Subject: Witness saw bodies of newsmen being burnt
Sydney Morning Herald
Witness saw bodies of newsmen being burnt
February 9, 2007
A TIMORESE witness wept as he told an inquest yesterday how he had seen the bodies of five Australian-based newsmen in a house at Balibo, East Timor, before they were burnt.
Codenamed Glebe 3, the 56-year-old man said he had entered the village at the rear of Indonesian special forces led by then Captain Yunus Yosfiah who attacked on October 16, 1975.
Later that morning, after hearing five white people had been killed, he went to a Chinese-owned shophouse fronting Balibo's central square, and went inside. "I saw three people dying, sitting there, and two more lying there," he told the State Coroner's Court, then correcting himself that all five were dead. "They were white people."
As he answered crown counsel Naomi Sharp about his recollections, the witness began crying, and Deputy State Coroner Dorelle Pinch asked if he wanted a break from the witness box.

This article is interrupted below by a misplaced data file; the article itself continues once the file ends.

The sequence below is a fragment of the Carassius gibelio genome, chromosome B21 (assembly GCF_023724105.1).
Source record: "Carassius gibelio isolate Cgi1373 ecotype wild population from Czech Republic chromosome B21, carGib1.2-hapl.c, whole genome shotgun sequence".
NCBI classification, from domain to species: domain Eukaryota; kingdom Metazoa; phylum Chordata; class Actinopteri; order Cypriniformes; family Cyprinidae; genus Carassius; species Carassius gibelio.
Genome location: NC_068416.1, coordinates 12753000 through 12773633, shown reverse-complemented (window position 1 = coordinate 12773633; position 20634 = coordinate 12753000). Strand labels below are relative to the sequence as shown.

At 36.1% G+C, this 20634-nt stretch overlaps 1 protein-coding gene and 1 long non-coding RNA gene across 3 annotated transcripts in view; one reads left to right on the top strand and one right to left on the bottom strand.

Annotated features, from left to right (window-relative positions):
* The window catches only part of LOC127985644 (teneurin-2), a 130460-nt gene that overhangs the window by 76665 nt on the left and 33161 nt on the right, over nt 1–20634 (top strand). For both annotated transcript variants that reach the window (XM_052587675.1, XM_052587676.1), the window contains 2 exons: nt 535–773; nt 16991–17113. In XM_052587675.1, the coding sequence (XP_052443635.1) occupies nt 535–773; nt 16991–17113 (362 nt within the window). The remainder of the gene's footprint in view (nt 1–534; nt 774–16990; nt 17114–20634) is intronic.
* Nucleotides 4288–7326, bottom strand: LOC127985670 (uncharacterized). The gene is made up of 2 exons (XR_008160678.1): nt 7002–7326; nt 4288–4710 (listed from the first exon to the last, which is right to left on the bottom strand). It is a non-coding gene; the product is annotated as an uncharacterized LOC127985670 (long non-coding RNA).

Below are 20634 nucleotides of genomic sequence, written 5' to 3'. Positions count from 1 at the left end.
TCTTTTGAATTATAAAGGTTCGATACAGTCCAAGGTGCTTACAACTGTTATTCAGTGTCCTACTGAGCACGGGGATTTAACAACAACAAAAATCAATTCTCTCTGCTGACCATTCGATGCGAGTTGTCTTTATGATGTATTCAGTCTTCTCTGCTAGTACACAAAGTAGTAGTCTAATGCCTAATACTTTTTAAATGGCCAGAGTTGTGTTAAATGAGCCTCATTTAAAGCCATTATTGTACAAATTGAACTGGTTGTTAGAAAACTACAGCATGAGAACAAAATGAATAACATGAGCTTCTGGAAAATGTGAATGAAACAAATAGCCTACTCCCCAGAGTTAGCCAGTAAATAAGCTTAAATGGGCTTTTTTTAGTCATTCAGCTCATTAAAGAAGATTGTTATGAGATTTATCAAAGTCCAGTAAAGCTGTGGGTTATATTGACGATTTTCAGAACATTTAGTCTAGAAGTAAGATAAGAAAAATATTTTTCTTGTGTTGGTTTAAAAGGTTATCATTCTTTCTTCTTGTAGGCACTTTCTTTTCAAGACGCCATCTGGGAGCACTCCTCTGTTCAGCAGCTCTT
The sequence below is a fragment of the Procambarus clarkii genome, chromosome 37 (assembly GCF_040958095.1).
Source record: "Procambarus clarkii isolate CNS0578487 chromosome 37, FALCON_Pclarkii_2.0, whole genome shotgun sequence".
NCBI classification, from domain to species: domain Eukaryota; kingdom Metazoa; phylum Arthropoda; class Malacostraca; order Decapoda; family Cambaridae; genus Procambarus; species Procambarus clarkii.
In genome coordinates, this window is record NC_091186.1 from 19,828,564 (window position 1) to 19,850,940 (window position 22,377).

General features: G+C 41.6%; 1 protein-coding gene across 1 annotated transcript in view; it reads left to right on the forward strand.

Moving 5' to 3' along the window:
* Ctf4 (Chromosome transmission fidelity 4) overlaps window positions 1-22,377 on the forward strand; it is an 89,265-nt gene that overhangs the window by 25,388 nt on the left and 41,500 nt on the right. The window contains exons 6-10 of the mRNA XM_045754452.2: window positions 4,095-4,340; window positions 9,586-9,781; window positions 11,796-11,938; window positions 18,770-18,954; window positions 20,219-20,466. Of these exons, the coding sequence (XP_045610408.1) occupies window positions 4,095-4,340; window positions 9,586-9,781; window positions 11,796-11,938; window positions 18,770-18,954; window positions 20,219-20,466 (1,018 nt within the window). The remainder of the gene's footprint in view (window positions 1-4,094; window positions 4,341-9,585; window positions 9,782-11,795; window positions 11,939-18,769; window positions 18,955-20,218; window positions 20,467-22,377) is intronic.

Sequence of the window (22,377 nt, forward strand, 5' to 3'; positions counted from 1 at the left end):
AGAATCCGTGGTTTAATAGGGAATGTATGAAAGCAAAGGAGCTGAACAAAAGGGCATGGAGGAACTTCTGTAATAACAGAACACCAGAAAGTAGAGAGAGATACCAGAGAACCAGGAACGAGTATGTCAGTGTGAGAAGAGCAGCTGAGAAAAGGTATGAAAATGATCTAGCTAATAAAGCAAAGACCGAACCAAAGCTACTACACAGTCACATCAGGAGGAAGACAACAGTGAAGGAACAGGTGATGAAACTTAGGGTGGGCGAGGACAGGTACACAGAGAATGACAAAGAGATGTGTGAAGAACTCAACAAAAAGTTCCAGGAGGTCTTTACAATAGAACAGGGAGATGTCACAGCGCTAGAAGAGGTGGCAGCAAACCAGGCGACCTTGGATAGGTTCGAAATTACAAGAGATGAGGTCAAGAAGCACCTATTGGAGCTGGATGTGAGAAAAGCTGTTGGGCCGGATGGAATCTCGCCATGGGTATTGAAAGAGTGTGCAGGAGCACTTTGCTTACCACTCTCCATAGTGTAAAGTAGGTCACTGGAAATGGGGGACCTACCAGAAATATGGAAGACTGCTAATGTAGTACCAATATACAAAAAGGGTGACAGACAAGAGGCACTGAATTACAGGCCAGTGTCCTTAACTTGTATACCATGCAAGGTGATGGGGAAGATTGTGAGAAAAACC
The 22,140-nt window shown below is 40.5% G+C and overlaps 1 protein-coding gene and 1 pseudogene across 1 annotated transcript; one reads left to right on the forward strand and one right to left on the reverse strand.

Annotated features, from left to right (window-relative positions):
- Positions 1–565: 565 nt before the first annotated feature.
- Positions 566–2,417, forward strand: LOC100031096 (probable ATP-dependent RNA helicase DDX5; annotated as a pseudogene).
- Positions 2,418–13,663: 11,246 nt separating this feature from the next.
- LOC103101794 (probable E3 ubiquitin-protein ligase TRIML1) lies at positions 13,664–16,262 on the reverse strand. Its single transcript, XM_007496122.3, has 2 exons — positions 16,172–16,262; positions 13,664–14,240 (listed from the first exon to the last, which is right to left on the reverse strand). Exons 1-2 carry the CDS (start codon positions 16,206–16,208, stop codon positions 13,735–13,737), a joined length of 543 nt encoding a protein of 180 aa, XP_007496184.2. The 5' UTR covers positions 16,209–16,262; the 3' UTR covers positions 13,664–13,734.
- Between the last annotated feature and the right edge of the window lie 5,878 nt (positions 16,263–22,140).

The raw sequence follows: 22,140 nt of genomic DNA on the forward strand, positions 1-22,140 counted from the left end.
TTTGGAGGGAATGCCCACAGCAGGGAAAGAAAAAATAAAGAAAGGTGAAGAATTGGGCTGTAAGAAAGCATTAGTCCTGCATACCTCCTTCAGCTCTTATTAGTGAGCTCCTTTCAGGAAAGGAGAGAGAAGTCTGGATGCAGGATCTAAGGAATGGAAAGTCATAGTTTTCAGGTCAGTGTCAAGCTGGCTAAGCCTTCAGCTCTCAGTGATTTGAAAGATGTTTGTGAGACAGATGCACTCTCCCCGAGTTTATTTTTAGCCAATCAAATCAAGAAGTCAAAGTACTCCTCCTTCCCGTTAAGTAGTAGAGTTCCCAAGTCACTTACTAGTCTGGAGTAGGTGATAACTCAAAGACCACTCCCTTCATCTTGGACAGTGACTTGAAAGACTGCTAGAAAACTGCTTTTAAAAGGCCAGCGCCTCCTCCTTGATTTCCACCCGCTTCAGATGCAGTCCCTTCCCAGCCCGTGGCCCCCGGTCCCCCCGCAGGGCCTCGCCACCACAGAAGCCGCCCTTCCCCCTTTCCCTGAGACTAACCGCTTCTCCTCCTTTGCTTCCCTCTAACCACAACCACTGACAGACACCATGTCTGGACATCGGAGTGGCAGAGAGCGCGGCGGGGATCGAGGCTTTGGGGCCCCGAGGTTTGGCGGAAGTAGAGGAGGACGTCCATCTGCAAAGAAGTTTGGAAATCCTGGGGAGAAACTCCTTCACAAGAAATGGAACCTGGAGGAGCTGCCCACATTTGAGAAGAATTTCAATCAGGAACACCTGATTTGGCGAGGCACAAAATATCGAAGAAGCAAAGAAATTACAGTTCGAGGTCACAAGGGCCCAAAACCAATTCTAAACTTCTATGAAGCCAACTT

"You can continue, I was just showing some emotion, that's all," Glebe 3 said through a Tetum interpreter.
The soft-spoken Timorese said he had heard the dead men were Australian and were newsmen. The witness indicated where he had seen seen three bodies slumped in a sitting position under a window, and two lying in the same room, with blood on the floor. Later that day, he saw smoke billowing from the house.
The inquest is being held more than 31 years later into the death of Channel Nine cameraman Brian Peters, a British citizen resident in Sydney, killed in the attack along with colleague Malcolm Rennie and Channel Seven's Greg Shackleton, Gary Cunningham and Tony Stewart.
Earlier, another witness, who was among the last five pro-independence Fretilin soldiers defending the village, said he had seen the five trying to surrender outside the Chinese house to Indonesian soldiers and local partisans. "I saw one fall, one bald-headed man," he said, identifying this man as Brian Peters from a photograph.
This witness, codenamed Glebe 5, said he had seen the other four newsmen running back into the Chinese house as he himself started running away.
"I didn't see them [any further] but I still heard screaming 'Australian, Australian'," he said.
He had seen the five newsmen around Balibo over the two previous days, and had always seen them in civilian clothes and never handling weapons.
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